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HOU@LAD: Ellis launches a three-run walk-off home run

LOS ANGELES -- In nine professional seasons, A.J. Ellis never hit more than eight home runs at any level, but he already has five this year in the Major Leagues, including Saturday night's dramatic three-run walk-off blast in the bottom of the ninth inning that gave the Dodgers a 6-3 win over the Astros.

"It was probably the best feeling of my baseball life," said the 31-year-old Ellis. "It was pretty awesome and pretty cool to run around the bases and hear the crowd and cheering. I've gotten to see Andre [Ethier] and Matt [Kemp] do that a lot and it was pretty cool to feel it myself."

Also pretty cool is a 7 1/2-game lead the Dodgers now have over the Giants. With the win, the Dodgers avoided their first three-game losing streak of the season.

A big -- and unexpected -- part of the best record in baseball has been the play of Ellis on both sides of the plate. He's hitting .317, but he's also third on the club with 23 RBIs.

"It is a little surprising," said manager Don Mattingly. "The whole package, he's been great. I can't say I expected five [homers] and 20 [RBIs], but we'll take it. It's just a credit to him. It's good to see, it's a good story, he's one of the guys you root for, a guy that's worked so hard you want him to have success."

The sudden power surge, Ellis said, should be credited to the Triple-A hitting coach of the Seattle Mariners, Jeff Pentland, who was dismissed as the Dodgers hitting coach last summer.

"It's 100 percent Jeff Pentland and what he did with my swing path," Ellis said. "This year Dave Hansen has worked with my lower body and the combination turned me into a Major League hitter."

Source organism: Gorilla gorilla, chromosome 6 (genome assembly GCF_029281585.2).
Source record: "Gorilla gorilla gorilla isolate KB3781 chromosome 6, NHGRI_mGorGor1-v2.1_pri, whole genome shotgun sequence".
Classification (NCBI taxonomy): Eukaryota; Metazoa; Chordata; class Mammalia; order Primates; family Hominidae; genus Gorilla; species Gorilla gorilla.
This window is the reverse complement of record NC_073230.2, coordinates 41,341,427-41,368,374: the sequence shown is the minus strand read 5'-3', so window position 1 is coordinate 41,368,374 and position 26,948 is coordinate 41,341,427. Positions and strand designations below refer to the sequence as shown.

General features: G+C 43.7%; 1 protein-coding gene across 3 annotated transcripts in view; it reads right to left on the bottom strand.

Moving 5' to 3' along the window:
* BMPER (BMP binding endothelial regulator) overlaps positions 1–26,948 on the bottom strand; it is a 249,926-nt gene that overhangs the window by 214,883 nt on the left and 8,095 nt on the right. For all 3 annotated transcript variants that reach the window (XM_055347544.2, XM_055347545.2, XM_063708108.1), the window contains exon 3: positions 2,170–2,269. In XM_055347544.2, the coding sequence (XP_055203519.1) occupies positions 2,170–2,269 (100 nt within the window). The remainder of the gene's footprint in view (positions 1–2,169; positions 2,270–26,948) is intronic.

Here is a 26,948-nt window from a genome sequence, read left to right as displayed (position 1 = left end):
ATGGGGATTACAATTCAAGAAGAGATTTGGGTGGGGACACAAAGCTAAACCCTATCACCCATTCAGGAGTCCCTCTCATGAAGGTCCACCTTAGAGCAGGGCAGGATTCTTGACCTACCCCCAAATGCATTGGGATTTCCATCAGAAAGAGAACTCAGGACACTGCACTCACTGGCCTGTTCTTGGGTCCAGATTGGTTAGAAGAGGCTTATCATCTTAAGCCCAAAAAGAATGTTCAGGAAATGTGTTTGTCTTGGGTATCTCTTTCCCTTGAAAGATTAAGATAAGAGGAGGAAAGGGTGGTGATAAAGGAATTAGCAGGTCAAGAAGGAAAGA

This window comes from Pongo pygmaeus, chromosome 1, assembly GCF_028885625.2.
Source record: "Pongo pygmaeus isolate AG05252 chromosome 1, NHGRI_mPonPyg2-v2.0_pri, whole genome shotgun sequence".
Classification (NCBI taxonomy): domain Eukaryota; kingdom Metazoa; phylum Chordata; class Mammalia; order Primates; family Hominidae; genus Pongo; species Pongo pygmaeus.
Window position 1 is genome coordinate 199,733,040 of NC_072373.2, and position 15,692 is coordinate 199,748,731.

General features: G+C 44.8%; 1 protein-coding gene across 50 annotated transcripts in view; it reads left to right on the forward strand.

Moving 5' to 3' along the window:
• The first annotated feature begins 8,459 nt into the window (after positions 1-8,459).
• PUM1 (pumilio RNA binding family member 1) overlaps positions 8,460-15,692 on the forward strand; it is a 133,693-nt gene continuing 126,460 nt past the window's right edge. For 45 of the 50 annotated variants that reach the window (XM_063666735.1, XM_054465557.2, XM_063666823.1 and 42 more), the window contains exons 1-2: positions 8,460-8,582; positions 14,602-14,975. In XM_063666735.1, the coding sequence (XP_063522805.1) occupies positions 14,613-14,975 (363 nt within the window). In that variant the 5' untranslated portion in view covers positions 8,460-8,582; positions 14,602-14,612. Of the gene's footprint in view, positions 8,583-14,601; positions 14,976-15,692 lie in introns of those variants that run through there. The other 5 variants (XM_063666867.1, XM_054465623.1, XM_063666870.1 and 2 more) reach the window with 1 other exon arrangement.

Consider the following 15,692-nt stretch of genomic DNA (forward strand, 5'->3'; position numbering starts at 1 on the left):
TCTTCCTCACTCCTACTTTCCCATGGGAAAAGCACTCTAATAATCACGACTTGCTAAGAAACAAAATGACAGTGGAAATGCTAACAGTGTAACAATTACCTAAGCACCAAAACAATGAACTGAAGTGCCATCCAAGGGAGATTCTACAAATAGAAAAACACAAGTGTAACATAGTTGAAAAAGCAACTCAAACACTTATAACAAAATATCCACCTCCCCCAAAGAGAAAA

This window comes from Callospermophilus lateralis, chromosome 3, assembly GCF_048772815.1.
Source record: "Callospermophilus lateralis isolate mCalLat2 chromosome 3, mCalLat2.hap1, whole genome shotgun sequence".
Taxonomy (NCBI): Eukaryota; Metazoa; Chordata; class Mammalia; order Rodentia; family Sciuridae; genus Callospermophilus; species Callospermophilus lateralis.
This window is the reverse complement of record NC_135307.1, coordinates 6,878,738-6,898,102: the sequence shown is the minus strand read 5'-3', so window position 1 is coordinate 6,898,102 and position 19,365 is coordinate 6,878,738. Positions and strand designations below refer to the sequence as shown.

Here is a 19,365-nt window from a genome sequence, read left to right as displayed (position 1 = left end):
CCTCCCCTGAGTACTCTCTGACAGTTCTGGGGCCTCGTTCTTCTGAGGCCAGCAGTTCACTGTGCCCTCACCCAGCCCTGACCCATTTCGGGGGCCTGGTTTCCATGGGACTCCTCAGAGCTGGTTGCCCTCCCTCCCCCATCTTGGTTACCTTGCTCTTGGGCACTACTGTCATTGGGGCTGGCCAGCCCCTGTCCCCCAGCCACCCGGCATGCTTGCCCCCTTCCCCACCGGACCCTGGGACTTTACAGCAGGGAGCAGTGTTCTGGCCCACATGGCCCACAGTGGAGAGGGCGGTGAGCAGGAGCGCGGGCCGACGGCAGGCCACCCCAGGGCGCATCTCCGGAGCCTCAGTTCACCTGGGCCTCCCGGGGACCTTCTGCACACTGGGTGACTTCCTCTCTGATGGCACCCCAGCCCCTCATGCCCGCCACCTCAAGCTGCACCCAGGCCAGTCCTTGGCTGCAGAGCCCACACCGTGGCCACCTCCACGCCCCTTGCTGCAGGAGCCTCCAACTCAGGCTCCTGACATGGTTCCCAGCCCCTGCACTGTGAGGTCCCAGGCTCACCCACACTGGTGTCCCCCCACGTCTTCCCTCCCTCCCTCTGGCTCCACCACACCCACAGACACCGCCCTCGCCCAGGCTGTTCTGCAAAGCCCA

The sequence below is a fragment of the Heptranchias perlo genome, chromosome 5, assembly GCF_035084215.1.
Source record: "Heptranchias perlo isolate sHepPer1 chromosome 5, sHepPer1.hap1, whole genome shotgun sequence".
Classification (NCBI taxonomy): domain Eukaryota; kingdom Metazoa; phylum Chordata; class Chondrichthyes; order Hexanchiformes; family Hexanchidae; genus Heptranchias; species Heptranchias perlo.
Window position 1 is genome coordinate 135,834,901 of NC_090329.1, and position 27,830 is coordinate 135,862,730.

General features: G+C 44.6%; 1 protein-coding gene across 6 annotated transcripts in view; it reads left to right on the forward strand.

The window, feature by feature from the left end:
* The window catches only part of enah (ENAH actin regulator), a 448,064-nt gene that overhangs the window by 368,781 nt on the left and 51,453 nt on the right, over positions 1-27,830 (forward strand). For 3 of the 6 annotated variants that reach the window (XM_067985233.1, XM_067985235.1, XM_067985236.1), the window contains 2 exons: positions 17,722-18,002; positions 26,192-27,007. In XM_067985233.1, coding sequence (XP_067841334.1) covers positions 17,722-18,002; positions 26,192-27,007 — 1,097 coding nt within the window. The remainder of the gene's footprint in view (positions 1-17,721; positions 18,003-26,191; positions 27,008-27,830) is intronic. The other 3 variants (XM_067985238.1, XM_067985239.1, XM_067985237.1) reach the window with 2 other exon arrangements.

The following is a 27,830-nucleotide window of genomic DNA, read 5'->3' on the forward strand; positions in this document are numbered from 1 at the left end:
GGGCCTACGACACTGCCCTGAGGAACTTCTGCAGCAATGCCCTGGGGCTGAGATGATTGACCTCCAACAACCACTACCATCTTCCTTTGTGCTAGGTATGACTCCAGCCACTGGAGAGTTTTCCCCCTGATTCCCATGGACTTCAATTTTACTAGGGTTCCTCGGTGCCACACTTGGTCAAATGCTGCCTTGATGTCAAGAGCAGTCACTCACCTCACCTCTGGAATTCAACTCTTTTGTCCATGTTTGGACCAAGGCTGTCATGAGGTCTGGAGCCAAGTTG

Ellis' game-winner capped what even Mattingly called "a weird game." In the prelim pitchers duel, Chad Billingsley was all-out to get through five innings in 99 pitches, but that was more efficient than Houston's Bud Norris, who racked up 116 pitches and didn't finish the fifth inning. Billingsley struck out eight and retired the last seven batters, pretty good considering six of the first 10 he faced reached base.

"Both guys had about 85 pitches in the fourth inning," said Mattingly. "The game seemed like a snail's pace, then it was like nobody scored."

Billingsley spotted the Astros a 2-0 lead, the Dodgers halved it on Ethier's RBI double in the third and took the lead on Tony Gwynn's two-run single with two out in the fourth. Houston tied the game in the eighth when Ronald Belisario issued a pair of two-out walks. Kenley Jansen, brought on for a four-out save, blew the chance before getting any outs as Jason Castro doubled off the glove of third baseman Jerry Hairston.

The winning rally started when Ethier led off the inning getting hit on the shoulder by an 0-2 fastball from former Dodgers farmhand Wesley Wright. Houston manager Brad Mills brought Wilton Lopez in to face pinch-hitter Scott Van Slyke, who bunted Ethier to second. James Loney, who already had three hits, was walked intentionally to bring up Ellis.

"With [Lopez], how good he's been all year especially with right-handed hitters, I think that was it," said Mills of his decision. "We wanted to set up a double play. There's everything right there. He just put a nice swing on it, there's no doubt about it."

Ellis launched his fifth home run into the left-field seats and now has a slugging percentage of .517.

"The hours 'Pent' spent, nobody else would have believed in me," said Ellis. "He redid my swing. The changes he made paid dividends. To have somebody work like that, he deserves a ton of credit."

Mattingly, while also crediting the work Pentland and Hansen have done with Ellis, gave the catcher some credit too.

"He had been up and down and up and down, and last year he spoke up for himself," said Mattingly. "He finally said we were sending the wrong guy down [when the Dodgers kept Dioner Navarro over Ellis early in the season]. I think that was huge. I kind of felt that way myself, but he had options. I couldn't sit here and argue with him. I think he said the same thing to Ned [Colletti, general manager]. There comes a point in your career when you say, 'I can play and you guys don't believe it.'"

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